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Michael Woods: I want people in pro cycling to be more environmentally conscious

QUILLAN FRANCE JULY 10 Michael Woods of Canada and Team Israel StartUp Nation Polka Dot Mountain Jersey celebrates at podium during the 108th Tour de France 2021 Stage 14 a 1837km stage from Carcassonne to Quillan LeTour TDF2021 on July 10 2021 in Quillan France Photo by Chris GraythenGetty Images
Michael Woods (Israel Start-up Nation) at the Tour de France (Image credit: Getty Images)

Michael Woods (Israel Start-Up Nation) has revealed more about how he is working to offset his carbon footprint and help the environment as the COP26 Climate Change Conference continues in Glasgow and professional cycling slowly becomes aware of the damage it causes to the planet.    

Earlier this year, the Canadian calculated that, over the course of 2019, his carbon footprint amounted to 60 tons of CO2, roughly three times that of the average person in his region. 

Typical emissions for someone living in Andorra are 12-24 tonnes per year, but Woods' footprint is much higher and is likely indicative of a typical male WorldTour rider who frequently flies around the world to race and has the support of multiple team staff and vehicles, and stays in hundreds of different hotels per season.  

"I carbon offset for all my races. I use a site called Gold Standard to find charitable organisations that help that. They help me offset my carbon footprint because it’s quite large as a racer," Woods told Cyclingnews recently.

"That’s actually my last resort; in my daily life I’m also trying to reduce my carbon footprint as much as possible. I think my lifestyle was pretty good but now I’m reducing new things; I’m eating less meat and buying locally. I minimise my household waste and commute by bike whenever I can in Andorra."

Woods was inspired to take action by the former rider Christian Meier and former EF Education teammates Alex Howes and Mitch Docker. He is now using his own social media platform to push professionals and the wider public to be environmentally conscious and aware of what we can all do. A number of teams have also started to take action and accept their responsibility for the environment.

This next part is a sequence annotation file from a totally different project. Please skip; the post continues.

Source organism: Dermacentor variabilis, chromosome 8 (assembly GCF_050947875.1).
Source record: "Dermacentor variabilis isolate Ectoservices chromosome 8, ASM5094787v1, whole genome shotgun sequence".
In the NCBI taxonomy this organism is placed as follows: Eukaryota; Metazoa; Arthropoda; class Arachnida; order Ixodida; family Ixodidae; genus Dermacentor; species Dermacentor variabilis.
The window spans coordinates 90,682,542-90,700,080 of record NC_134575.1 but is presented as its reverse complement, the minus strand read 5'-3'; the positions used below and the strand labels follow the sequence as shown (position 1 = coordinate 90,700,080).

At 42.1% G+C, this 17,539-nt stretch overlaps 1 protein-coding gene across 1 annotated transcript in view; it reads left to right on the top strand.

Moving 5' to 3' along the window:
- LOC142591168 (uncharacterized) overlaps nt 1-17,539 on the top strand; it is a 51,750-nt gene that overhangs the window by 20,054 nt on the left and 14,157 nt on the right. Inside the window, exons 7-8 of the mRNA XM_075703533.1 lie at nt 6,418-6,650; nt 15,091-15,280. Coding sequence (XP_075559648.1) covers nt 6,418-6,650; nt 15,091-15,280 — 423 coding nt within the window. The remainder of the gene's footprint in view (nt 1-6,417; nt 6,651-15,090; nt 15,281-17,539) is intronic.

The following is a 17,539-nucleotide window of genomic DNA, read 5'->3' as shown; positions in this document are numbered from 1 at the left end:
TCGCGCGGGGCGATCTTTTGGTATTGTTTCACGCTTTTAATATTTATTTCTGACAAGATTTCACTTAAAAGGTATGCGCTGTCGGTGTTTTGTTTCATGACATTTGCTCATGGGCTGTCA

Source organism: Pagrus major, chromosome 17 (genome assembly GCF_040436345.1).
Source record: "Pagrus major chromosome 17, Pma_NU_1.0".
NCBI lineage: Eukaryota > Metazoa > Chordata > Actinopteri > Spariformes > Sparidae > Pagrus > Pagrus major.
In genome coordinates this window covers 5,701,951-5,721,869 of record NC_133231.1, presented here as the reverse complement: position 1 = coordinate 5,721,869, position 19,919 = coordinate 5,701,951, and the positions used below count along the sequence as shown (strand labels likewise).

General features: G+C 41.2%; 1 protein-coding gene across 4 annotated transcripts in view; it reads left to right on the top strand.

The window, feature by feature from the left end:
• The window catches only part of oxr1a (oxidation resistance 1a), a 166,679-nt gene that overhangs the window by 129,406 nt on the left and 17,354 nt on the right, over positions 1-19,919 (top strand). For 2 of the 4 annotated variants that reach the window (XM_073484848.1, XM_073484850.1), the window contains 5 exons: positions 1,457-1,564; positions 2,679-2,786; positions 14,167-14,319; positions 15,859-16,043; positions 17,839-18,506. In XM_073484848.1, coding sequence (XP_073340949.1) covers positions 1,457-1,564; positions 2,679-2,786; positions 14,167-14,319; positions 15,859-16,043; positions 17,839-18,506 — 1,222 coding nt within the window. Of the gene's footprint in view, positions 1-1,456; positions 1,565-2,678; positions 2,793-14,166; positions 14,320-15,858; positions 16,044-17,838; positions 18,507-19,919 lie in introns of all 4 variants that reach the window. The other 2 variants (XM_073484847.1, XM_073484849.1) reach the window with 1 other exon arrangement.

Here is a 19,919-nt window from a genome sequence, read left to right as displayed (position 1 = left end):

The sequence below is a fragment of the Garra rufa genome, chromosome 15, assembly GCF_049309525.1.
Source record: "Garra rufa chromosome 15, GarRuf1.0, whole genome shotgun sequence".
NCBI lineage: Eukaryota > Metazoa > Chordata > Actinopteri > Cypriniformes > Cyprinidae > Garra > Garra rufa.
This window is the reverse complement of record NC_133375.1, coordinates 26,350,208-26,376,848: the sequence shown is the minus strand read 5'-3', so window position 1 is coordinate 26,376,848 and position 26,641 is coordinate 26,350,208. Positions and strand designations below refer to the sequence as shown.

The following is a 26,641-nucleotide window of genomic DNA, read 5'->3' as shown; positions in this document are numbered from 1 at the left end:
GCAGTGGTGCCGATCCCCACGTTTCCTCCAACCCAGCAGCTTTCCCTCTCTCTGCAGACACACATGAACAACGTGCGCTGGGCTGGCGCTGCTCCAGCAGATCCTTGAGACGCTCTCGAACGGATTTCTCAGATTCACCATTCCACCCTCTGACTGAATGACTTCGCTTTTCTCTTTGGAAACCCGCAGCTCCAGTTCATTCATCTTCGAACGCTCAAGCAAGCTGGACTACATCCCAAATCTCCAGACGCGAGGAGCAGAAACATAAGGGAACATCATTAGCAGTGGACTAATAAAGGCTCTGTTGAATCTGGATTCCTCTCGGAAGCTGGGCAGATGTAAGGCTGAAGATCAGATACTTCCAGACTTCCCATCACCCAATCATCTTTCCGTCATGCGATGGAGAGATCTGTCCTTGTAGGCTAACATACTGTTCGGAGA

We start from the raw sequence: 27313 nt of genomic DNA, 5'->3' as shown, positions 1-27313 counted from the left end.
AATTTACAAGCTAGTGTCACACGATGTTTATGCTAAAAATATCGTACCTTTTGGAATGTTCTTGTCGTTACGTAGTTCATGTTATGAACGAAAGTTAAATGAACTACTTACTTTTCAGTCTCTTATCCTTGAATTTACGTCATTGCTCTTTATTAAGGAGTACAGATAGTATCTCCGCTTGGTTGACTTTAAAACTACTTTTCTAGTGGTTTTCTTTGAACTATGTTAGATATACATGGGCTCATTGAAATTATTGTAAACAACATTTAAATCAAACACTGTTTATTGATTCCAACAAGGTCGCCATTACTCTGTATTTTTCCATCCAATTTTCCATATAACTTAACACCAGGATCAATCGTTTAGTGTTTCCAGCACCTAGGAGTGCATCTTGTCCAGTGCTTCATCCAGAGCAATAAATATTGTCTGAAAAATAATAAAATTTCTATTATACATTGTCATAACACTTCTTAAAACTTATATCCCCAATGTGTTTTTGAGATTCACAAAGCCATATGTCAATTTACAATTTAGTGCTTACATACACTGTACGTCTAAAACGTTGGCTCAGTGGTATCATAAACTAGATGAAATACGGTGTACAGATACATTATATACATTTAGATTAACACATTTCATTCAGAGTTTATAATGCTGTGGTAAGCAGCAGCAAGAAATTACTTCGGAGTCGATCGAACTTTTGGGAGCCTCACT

"Ultimately everything we do is a drop in the bucket compared to wider industrial pollution but if I can use my platform to inspire others and if the teams do their bit, then it all helps," Woods said.

"I want people in pro cycling to be more environmentally conscious. Then they can vote based on their beliefs. When they vote with the environment in mind, that’s when real policy change happens and we can improve things. We’ve all got to do what we can."

Woods recently spoke to Richard Abraham for a special Procycling report into pro cycling and the climate emergency and has previously written about his action in the magazine.

When Abraham’s article was published on Cyclingnews last week, Woods pushed it on social media, calling for the Tour de France and the UCI to lead by example. 

His voice has started to create some change already.

"I’ve been talking to the UCI and to Israel Start-Up Nation to reduce our carbon footprint. For example, the team is going to change its fleet of team cars for next year. We’re going to have two electric vehicles and the rest will be plug-in hybrid electric, which will reduce our carbon footprint," Woods revealed.

"We’re also talking to other sponsors and our clothing maker Jinga to find ways we can reduce the plastic packaging and shipping. I’ve always been disillusioned by how much we pollute as cyclists. We get so much product from sponsors at the start of the new season and it’s all wrapped in plastic and shipped to us. That has to change."

In the Procycling article, Woods argued that "the peloton’s opinions reflect the world", explaining: "I’ve had guys who have applauded me and asked how they can help out. Then I’ll show up on the team bus with my permanent bowl and my fork and some guys will be making fun of me, teasing me.  

"The goal for me is to normalise being environmentally friendly. I’m not gonna judge the guys that are teasing me, I just hope I can lead by example.

"If you’re hyper-focused on your racing and performance it’s easy to neglect those things like the environment and focus on your pro career. But after the birth of my children I’ve become more aware about the environment. It made me realise I had to clean up my act even more and use the platform I have as a rider to affect as much change as possible."

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